Just How Many People Have an FASD?
When talking about the number of people who have a Fetal Alcohol Spectrum Disorder (FASD), the statistic of 1 in 100 is commonly used. It is often followed by a caution that rates most likely are higher. It can also be confusing because when talking about Fetal Alcohol Syndrome (FAS), a diagnosis under the umbrella of FASD, the statistic is usually a number out of 1000.
Why is there uncertainty about the rate of FASD?
The rate that is found depends on:
- the type of study used to count people with an FASD
- the population that is looked at
Clinic-based studies are commonly used to look at the rate of FASD. These studies only look at children who have been referred to a clinic to be assessed by specialists. Many children who may have an FASD are not sent for an assessment and are not even considered as part of the count.
In-school studies are a recent method of looking at rates of FASD. In these studies, the specialists go to schools and examine all students of a particular age. These studies are representative of the local population and can be considered a good sample.
In-school studies are useful for two reasons:
- They examine all the children in a group, some of whom might never have been referred for an assessment.
- It is easier to diagnose school-age children.
It can be difficult to diagnose children from the ages of birth to 3, except in obvious cases such as when the child has facial features consistent with FAS. When looking at children in grade one, the tests used for a diagnosis in FASD can discover children who may never have been thought of as having the disability. Instead, they may have been seen as “bad children”.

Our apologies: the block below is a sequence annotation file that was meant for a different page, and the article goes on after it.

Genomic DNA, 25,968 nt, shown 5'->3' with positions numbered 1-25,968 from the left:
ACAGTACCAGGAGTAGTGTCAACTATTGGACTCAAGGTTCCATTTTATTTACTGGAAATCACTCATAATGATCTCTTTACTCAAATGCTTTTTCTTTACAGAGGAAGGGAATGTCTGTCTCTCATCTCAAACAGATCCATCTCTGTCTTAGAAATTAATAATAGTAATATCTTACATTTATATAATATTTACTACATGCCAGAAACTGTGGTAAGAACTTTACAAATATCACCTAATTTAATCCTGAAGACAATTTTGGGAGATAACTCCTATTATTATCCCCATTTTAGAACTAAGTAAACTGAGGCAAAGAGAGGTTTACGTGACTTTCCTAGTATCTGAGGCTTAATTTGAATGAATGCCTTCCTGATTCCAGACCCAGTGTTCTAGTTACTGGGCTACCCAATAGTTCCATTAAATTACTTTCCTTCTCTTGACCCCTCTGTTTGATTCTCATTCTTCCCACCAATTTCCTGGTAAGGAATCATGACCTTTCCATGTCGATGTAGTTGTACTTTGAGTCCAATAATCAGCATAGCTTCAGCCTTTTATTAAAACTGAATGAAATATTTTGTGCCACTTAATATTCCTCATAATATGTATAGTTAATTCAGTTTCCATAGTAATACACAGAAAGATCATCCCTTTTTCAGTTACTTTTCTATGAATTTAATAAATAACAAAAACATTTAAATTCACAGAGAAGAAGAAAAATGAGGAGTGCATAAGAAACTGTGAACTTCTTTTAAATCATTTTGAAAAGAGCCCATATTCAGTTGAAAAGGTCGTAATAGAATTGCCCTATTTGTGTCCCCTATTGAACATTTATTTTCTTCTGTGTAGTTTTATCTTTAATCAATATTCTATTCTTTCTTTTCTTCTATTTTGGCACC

Results from in-school studies
In 2001, Dr. Sterling Clarren led an in-school study of grade one students in two counties in Washington DC. He was looking at Fetal Alcohol Syndrome. At that time, it was believed the rate of FAS was .5 to 2 per 1,000. In one county, essentially all students were screened. He found that the rate of FAS was 3.1 per 1,000 which was much higher than earlier estimates. Out of the children found to have FAS, only one had been diagnosed before the study! In the second county, only 25% of children were screened and the results were inconclusive.
Dr. Philip May has done in-school studies in a variety of locations (South Africa, Italy, and the United States). As a result of his work, he concludes that the rates of FAS and FASD in the general population are higher than many experts state. He suggests that 2 to 7 children out of every 1,000 have FAS. For children with an FASD, he estimates that the rate may be as high as 2 to 5 out of every 100.
In a recent video hosted by NOFAS, Dr. May states that he sees 4 cases of partial FAS (pFAS - another diagnosis in the spectrum) for every 1 case of FAS. He also believes a large number of children have Alcohol Related Neurobehavioural Disorder (yet another diagnosis in the spectrum) compared to FAS and pFAS.
So…how many people have an FASD? At present, there are a variety of answers, and it is fair to say as many as 5 in 100 people have an FASD. No matter what statistic one chooses to use, FASD remains the most common developmental disability in Canada.
May, P. A., & Gossage, J. P. (2001). Estimating the Prevalence of Fetal Alcohol Syndrome: A Summary. Retrieved August 9, 2012, from http://pubs.niaaa.nih.gov/publications/arh25-3/159-167.htm.
May, P. A., Gossage, J. P., Kalberg, W. O., Robinson, L. K., Buckley, D., Manning, M., & Hoyme, H. E. (2009). Prevalence and epidemiologic characteristics of FASD from various research methods with an emphasis on recent in-school studies. Developmental Disabilities Research Reviews, 15, 176-192.
NOFAS. (n.d.). Dr. Philip May on FASD Prevalence Rates. Retrieved August 3, 2012, from http://www.youtube.com/watch?v=ZNSPVOzeRNc&feature=plcp
Sampson, P. D., Streissguth, A. P., Bookstern, F. L., Little, R. E., Clarren, S. K., Dehanne, P., Hanson, J. W., Graham, J. M. Jr.(1997). Incidence of FAS and prevalence of ARND. Teratology 56: 317-326.
Stoler, J. M., & Holmes, J. B. (2004). Recognition of facial features of fetal alcohol syndrome in the newborn. American Journal of Medical Genetics, 127C, 21-27.